Shannon said: “It was all a bit of a rush, as to maximise the chance of falling pregnant the sperm shouldn’t be outside of the body for too long. After about 20 minutes the sperm can die, so we couldn’t afford to wait if we wanted it to be successful.
“The donor really understood the process, and was patient with us without being overbearing or creepy.
“He said he did it to help women or couples have children — he just seemed like a nice man, and always did the job!”
The couple paid the donor’s transport costs, and although DIY insemination is not officially unlawful, it is illegal to distribute sperm intended for human application without a licence issued by the Human Fertilisation and Embryology Authority.
Donors on Facebook don’t have the same rights as the official route – they’re liable to pay child support if a contract isn’t signed and could still see the child if that’s what both parties want.
After two attempts, Shannon successfully became pregnant in June 2019.”I had such severe morning sickness until week 25 of the pregnancy, but I was elated more than anything to have a safe and healthy baby,” she said.
“Our little girl was born naturally at 38 weeks and it was the best day of my life.”
Shannon was in labour for 16 hours, and with Katie by her side she gave birth on 13th February 2020 to Ocean Mabel Rose.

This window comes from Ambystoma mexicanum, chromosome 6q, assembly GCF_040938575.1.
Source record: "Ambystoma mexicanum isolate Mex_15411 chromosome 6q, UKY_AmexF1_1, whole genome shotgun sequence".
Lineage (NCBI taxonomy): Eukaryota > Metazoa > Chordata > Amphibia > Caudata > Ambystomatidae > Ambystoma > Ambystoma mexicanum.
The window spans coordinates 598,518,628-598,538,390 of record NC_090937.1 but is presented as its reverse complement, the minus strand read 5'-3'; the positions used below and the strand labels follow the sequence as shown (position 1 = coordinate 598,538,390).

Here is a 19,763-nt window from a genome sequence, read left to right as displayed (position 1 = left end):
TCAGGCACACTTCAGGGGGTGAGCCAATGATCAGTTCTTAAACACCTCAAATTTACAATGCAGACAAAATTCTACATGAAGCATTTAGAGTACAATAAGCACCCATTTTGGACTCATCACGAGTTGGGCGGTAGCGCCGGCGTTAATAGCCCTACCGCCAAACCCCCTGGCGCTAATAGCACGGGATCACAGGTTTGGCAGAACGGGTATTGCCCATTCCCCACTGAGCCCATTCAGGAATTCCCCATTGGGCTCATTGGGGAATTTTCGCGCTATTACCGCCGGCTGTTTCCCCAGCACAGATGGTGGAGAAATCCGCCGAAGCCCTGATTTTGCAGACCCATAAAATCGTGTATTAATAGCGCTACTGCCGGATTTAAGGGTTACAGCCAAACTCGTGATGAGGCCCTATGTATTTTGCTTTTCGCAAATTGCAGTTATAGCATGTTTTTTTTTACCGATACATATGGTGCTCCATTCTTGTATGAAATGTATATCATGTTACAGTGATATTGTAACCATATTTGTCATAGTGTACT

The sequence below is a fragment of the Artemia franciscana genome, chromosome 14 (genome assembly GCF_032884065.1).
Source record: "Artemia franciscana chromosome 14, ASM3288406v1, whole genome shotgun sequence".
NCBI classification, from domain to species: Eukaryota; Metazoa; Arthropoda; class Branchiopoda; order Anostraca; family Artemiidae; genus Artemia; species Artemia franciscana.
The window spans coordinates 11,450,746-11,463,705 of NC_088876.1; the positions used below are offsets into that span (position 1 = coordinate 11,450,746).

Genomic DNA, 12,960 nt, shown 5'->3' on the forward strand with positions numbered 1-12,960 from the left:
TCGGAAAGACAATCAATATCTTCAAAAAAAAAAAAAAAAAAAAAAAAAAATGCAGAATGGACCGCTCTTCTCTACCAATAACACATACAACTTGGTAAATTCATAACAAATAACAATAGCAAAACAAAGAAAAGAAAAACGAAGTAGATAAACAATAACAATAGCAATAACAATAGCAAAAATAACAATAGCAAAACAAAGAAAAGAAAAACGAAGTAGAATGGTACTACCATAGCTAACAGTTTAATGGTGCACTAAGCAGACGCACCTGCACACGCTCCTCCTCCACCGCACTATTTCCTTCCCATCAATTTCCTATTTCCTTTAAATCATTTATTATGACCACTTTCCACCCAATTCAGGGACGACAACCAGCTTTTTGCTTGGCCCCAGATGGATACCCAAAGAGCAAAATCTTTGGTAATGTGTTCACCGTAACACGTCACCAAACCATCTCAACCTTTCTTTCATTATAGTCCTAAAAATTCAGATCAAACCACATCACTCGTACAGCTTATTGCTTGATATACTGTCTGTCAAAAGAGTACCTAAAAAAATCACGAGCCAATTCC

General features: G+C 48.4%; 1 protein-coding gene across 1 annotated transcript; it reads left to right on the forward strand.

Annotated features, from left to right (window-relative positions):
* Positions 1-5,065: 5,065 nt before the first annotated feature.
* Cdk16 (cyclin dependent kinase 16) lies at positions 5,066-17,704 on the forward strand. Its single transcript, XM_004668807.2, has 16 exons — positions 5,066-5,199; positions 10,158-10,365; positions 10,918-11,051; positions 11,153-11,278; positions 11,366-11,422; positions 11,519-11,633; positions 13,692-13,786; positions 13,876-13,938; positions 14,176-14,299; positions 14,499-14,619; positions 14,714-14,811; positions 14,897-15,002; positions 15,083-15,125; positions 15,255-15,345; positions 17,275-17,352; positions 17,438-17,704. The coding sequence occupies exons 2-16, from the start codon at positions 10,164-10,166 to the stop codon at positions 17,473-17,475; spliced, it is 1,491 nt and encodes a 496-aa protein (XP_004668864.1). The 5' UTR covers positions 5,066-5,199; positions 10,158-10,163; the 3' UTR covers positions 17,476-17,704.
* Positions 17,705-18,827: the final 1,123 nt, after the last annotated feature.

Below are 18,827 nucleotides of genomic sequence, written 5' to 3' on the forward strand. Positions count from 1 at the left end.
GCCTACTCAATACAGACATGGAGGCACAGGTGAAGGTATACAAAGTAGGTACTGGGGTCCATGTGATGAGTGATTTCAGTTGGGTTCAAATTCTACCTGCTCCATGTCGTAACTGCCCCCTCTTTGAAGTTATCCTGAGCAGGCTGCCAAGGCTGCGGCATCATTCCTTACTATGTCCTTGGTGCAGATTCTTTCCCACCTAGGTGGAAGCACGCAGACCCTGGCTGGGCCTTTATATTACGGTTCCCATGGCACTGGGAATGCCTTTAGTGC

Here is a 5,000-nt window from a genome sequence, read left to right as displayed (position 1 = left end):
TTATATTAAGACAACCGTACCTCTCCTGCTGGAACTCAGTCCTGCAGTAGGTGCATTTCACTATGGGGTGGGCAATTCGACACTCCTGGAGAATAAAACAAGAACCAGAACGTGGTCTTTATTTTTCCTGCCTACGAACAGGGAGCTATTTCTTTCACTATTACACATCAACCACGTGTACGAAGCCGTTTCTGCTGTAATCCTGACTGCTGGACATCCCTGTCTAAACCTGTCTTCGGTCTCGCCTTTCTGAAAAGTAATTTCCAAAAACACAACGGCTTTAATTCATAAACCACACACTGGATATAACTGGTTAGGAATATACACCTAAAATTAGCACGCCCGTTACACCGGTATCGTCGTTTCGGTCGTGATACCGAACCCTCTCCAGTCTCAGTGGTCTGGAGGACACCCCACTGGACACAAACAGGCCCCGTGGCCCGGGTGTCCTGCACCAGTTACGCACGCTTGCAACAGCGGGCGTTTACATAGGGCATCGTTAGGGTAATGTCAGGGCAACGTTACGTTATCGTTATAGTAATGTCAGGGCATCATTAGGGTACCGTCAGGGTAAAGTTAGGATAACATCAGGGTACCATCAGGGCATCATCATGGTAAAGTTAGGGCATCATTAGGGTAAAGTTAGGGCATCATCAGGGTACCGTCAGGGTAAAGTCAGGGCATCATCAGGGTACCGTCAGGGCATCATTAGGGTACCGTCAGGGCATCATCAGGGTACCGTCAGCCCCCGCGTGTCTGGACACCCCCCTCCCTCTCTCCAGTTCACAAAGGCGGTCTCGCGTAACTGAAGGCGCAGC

Shannon said: “As soon as I held my baby I knew I’d made the right decision. Katie and I were both in tears, and I felt nothing but pure joy. She looked perfect.”
There is no father’s name on Ocean’s birth certificate — and a man who provides sperm as a donor gives up his legal rights over the biological child.
The donor will only meet the baby at the request of Shannon and Katie, but he has no legal grounds upon which to request visitation or custody.
Shannon said: “I feel like a new woman.
“We’re all doing really well, and Ocean is the most content baby ever.
“The process was so easy and we were so lucky to fall pregnant so quickly.
“We now have the perfect family of four. Facebook gave me a baby, something I never thought I’d say.”
How does sperm donation in the UK work?
Sperm donation can help couples struggling to have kids of their own or single women who want to start a family.
If you donate your sperm through a fertility clinic or a sperm bank, you won’t have any responsibilities or rights towards a child conceived using your semen.
However, as of April 2005, children conceived through sperm donation do have the right to ask for certain information about their donor once they reach the age of 16.
When they turn 18 they can also request to know the name and last known address of their donor.
The main reason men choose to donate their sperm is to help couples who can’t conceive naturally, or if they have a strong desire to pass on their genes to another generation.
In the UK, donation in exchange for payment is prohibited by law.